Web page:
Next: 2.5.3 Handling Input Up: 2 OpenGL with Widgets Previous: 2.2 The Motif Drawing

2.3 Drawing Area Callbacks

Applications using the Motif drawing area widget or the OpenGL drawing area widgets for their 3D rendering will want to register routines to handle expose, resize, and input callbacks using XtAddCallback. In paperplane.c, the draw, resize, and input routines handle these callbacks.

paperplane's drawing area adjusts OpenGL's viewport by calling glViewport. Note how the made_current variable is used to protect against calling glViewport before we have done the glXMakeCurrent to bind to the drawing area window. In the X Toolkit, the resize callback can be called before the XtRealizeWidget routine returns. Since the program does not call glXMakeCurrent until after the program returns from XtRealizeWidget, the OpenGL rendering context would not be bound. Calling an OpenGL routine before a context is bound has no effect but generates an ugly warning message. An example of when the resize callback can be called before XtRealizeWidget returns is when a -geometry command line option is specified.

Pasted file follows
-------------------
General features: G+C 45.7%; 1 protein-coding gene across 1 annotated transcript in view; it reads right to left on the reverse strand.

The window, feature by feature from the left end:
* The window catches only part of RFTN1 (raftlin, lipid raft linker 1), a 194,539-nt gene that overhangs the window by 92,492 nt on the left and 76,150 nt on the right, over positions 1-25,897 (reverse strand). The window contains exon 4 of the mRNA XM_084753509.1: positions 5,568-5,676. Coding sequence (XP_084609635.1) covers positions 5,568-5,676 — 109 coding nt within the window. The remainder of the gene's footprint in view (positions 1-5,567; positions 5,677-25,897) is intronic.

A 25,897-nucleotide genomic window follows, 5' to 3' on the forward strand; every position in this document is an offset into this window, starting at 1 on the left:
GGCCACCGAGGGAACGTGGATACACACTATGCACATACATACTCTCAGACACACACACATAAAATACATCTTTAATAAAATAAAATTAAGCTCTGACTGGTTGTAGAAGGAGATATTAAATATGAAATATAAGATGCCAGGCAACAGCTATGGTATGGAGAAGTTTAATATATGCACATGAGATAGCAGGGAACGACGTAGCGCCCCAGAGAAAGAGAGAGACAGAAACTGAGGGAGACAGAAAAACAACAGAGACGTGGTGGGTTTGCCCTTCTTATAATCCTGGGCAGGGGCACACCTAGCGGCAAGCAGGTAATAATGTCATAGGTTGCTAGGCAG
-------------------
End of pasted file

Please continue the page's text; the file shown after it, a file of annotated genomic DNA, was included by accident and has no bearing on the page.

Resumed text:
Note that glXMakeCurrent is defined to set a context's viewport to the size of the first window it is bound to. (This happens only on the context's first bind.) This is why paperplane.c makes no initial call to glViewport; glXMakeCurrent sets the viewport implicitly.

The paperplane example uses a single window for OpenGL rendering. For this reason, glXMakeCurrent is called only once to bind the OpenGL context to the window. In a program with multiple OpenGL windows, each expose and resize callback should make sure that glXMakeCurrent is called so that OpenGL rendering goes to the correct window.

The draw callback routine issues the OpenGL commands to draw the scene. If the window is double buffered, glXSwapBuffers swaps the window's buffers. If the context is not direct, glFinish is called to avoid the latency from queuing more than one frame at a time; interactivity would suffer if we allowed more than one frame to be queued. Direct rendering involves direct manipulation of the hardware so it generally has less latency than a potentially networked indirect OpenGL context.

Note that you can render OpenGL into any widget (as long as it is created with an OpenGL capable visual). There is nothing special about the Motif or OpenGL-specific drawing area widgets, though drawing area widgets tend to be the most appropriate widget type for a 3D viewing area.

Next: 2.5.3 Handling Input Up: 2 OpenGL with Widgets Previous: 2.2 The Motif Drawing
Wed Oct 19 18:08:51 PDT 1994